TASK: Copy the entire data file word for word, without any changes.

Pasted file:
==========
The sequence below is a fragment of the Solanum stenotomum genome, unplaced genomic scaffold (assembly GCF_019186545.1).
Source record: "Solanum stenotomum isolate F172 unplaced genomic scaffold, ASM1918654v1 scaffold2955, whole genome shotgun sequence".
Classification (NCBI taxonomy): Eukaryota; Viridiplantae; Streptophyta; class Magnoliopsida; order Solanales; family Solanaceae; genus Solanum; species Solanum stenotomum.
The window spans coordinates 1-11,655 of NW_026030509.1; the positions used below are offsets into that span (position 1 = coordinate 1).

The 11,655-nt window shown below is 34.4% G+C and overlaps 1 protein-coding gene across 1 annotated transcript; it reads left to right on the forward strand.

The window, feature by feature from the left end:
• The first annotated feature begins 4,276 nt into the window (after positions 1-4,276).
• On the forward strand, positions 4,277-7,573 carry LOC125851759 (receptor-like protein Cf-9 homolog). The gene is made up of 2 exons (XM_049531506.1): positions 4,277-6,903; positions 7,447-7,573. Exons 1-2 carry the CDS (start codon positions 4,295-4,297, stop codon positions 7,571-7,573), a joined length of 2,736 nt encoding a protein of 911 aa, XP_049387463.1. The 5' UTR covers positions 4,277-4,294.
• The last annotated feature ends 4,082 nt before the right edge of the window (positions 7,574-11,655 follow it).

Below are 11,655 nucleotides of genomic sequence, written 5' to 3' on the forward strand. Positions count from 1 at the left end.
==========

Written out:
The sequence below is a fragment of the Solanum stenotomum genome, unplaced genomic scaffold (assembly GCF_019186545.1).
Source record: "Solanum stenotomum isolate F172 unplaced genomic scaffold, ASM1918654v1 scaffold2955, whole genome shotgun sequence".
Classification (NCBI taxonomy): Eukaryota; Viridiplantae; Streptophyta; class Magnoliopsida; order Solanales; family Solanaceae; genus Solanum; species Solanum stenotomum.
The window spans coordinates 1-11,655 of NW_026030509.1; the positions used below are offsets into that span (position 1 = coordinate 1).

The 11,655-nt window shown below is 34.4% G+C and overlaps 1 protein-coding gene across 1 annotated transcript; it reads left to right on the forward strand.

The window, feature by feature from the left end:
• The first annotated feature begins 4,276 nt into the window (after positions 1-4,276).
• On the forward strand, positions 4,277-7,573 carry LOC125851759 (receptor-like protein Cf-9 homolog). The gene is made up of 2 exons (XM_049531506.1): positions 4,277-6,903; positions 7,447-7,573. Exons 1-2 carry the CDS (start codon positions 4,295-4,297, stop codon positions 7,571-7,573), a joined length of 2,736 nt encoding a protein of 911 aa, XP_049387463.1. The 5' UTR covers positions 4,277-4,294.
• The last annotated feature ends 4,082 nt before the right edge of the window (positions 7,574-11,655 follow it).

Below are 11,655 nucleotides of genomic sequence, written 5' to 3' on the forward strand. Positions count from 1 at the left end.